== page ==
Have you suffered from a hip dislocation in the past and are currently experiencing hip pain?

NYC Hip surgeon Dr. Vigdorchik is here to help you with your hip dislocation. With a non-operative priority, state-of-the-art surgical techniques and a track record of positive outcomes both performing and teaching other hip surgeons at the prestigious NYU Langone Medical Center, you can trust Dr. Jonathan Vigdorchik to provide you with an accurate diagnoses and positive outcome for your hip dislocation.

Schedule an appointment – (646) 350-4499

If your hip dislocation has been caused by a sudden or chronic injury and is accompanied by any of the symptoms below, please call New York City’s innovative hip surgeon Dr. Vigdorchik immediately and have someone drive you to our office.

  • Severe hip pain that spreads to the legs, knees, and back
  • Leg on affected side appears shorter than other leg
  • Inability to walk or move the leg
  • Loss of feeling in the foot or ankle

About your hips

The hip joint is a ball-and-socket type joint where the thigh bone (femur) meets the bones that make up the pelvis, include the ilium, ischium, and pubis. The ball-shaped knob of the thighbone fits into a socket in the hipbone. A hip dislocation occurs when the ball of the thigh bone moves out of place within the socket of the pelvic bone.

In order for the bones to move against each other without pain, a white cartilage about ¼ an inch thick is kept slippery by fluid. The cartilage also serves as a “shock absorber” and changes shape when compressed. The bones are held together by large ligaments, tendons, and muscles surrounding the hip joint, called the joint capsule.

When working properly, your hip joint provides a full range of motion in your legs, allowing you to walk, run and crouch, among other physical activities.

The hip joint is built to withstand large amounts of wear and tear over a lifetime of activity, but can be susceptible to sudden and chronic injuries. These injuries can cause severe pain, and proper medical treatment is often necessary for recovery.

Common causes of hip dislocation

Hip dislocations can only occur when a strong force is applied to the hip joint, and often times it’s easy to see the dislocation. A dislocated hip usually appears deformed, and may be bruised, discolored, or swollen. Hip dislocations are often very painful.

Since hip dislocations are caused by a traumatic events, they are often accompanied by related injuries such as fractures in the pelvis, legs, and knee.

The vast majority of hip dislocations are posterior dislocations, in which the thighbone is pushed out of the socket in a backwards direction. This leaves the knee and foot rotated toward the middle of the body. Posterior dislocations frequently occur during car accidents in which the knee hits the dashboard during the collision, forcing the thighbone backward.

Occasionally, hip dislocations are anterior dislocations, where the thighbone slips out of socket in a forward direction, with the knee and foot rotated away from the middle of the body.

Hip dislocation symptoms include:

  • Severe hip pain and pain that spreads to the legs, knees, and back
  • Leg on affected side appears shorter than other leg
  • Hip joint appears deformed
  • Inability to walk or move the leg
  • Loss of feeling in the foot or ankle

Commonly treated hip dislocations

Hip dislocation conditions include posterior dislocations, and anterior dislocations. Posterior dislocations account for approximately 90% of all hip dislocations, while anterior account for the remaining 10%.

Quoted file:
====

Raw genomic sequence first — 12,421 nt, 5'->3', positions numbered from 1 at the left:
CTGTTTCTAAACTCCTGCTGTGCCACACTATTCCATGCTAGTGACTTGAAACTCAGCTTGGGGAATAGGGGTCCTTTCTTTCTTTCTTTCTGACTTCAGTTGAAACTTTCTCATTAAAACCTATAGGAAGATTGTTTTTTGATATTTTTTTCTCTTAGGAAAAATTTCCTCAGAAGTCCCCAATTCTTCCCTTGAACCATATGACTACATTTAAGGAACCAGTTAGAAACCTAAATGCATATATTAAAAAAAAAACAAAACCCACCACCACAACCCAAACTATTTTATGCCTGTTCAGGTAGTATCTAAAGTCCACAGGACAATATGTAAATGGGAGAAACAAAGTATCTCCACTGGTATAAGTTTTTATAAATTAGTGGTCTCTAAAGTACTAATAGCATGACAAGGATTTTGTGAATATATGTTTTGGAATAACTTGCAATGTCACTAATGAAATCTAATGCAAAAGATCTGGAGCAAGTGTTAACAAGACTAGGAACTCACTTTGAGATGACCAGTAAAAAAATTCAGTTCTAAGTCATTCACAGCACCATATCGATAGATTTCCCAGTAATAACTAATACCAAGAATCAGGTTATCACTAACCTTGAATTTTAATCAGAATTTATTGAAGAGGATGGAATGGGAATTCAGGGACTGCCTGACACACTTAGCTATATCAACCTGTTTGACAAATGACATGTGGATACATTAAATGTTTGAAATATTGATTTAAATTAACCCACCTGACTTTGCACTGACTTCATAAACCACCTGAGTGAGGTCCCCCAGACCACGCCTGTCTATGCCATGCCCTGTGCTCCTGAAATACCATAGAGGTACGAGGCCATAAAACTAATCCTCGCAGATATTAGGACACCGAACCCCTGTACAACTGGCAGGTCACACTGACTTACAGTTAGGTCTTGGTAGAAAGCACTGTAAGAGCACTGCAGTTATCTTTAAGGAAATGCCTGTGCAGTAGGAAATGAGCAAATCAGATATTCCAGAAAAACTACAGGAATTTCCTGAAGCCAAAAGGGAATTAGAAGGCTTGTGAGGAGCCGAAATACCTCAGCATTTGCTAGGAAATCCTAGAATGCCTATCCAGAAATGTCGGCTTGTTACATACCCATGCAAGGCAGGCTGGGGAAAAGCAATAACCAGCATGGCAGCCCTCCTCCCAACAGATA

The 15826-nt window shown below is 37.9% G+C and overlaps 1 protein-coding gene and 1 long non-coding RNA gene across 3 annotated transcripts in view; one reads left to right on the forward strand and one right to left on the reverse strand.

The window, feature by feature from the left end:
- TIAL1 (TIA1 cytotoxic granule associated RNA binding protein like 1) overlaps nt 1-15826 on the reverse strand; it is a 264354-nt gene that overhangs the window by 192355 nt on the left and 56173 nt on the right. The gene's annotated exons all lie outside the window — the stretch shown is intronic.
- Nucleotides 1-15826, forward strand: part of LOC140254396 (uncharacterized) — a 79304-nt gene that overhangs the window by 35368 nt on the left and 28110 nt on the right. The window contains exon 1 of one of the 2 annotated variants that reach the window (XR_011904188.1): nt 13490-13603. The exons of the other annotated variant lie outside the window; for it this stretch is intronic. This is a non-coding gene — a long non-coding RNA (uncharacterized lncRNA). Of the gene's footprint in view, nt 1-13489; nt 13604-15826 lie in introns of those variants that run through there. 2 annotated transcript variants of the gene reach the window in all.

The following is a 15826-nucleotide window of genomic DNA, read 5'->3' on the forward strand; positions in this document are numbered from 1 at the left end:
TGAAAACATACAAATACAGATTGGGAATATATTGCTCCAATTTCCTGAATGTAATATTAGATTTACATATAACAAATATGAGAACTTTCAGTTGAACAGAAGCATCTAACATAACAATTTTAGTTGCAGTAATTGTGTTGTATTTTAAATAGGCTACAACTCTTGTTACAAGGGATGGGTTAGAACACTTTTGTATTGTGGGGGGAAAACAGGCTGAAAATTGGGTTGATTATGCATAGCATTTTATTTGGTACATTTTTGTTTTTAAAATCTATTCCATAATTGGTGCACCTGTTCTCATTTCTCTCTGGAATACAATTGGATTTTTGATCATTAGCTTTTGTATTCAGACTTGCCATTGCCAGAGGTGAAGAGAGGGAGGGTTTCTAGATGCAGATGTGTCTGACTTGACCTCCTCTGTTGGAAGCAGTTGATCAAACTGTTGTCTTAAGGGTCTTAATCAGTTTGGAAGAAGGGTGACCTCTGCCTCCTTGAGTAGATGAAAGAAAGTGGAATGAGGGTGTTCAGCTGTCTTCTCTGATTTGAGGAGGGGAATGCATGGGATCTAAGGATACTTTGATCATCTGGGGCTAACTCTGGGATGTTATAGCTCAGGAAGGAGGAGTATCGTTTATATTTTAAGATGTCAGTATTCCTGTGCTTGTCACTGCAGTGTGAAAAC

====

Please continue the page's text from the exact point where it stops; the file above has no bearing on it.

Posterior dislocations are caused by the thighbone being pushed out of the socket in a backwards direction. This leaves the knee and foot rotated toward the middle of the body.

Occasionally, hip dislocations are anterior dislocations, in which the thighbone slips out of socket in a forward direction. This leaves the knee and foot rotated away from the middle of the body.

Hip dislocation treatment options

Hip dislocations are treated using a variety of non-surgical and surgical procedures. Initial treatment often includes RICE: Rest, Ice, Compression, and Elevation. In some cases the dislocated joint may go back into place naturally.

If the joint doesn’t go back into place naturally, closed reduction, open reduction, or physical therapy may be required.

Closed reduction involves the doctor administering an anesthetic or sedative and manipulating the hip bones back into their proper position.

Open reduction involves the doctor performing surgery on the hip. Open reduction is performed when torn soft tissues, bony fragments, or other complications such as a broken thigh or pelvic bones block the thighbone from returning to the socket.

Physical therapy is sometimes necessary to help with recovery strengthen the hip muscles.

Dr. Vigdorchik is a strong believer in prioritizing non-operative treatment, only recommending surgery when most beneficial to the patient. To determine the best treatment option for the patient, Dr. Vigdorchik carefully considers the patient’s condition, medical history, lifestyle, and personal preferences.

Hip dislocation articles

Learn more about hip dislocations with these educational articles from Dr. Vigdorchik:

  • Coming soon

Call us immediately

If you’re suffering from any of the symptoms of hip dislocation below, call New York City hip surgeon Dr. Vigdorchik immediately to schedule an appointment. If left untreated, hip dislocations often become more severe over time. Have your hip dislocation treated as soon as possible.

  • Severe hip pain and pain that spreads to the legs, knees, and back
  • Leg on affected side appears shorter than other leg
  • Hip joint appears deformed
  • Inability to walk or move the leg
  • Loss of feeling in the foot or ankle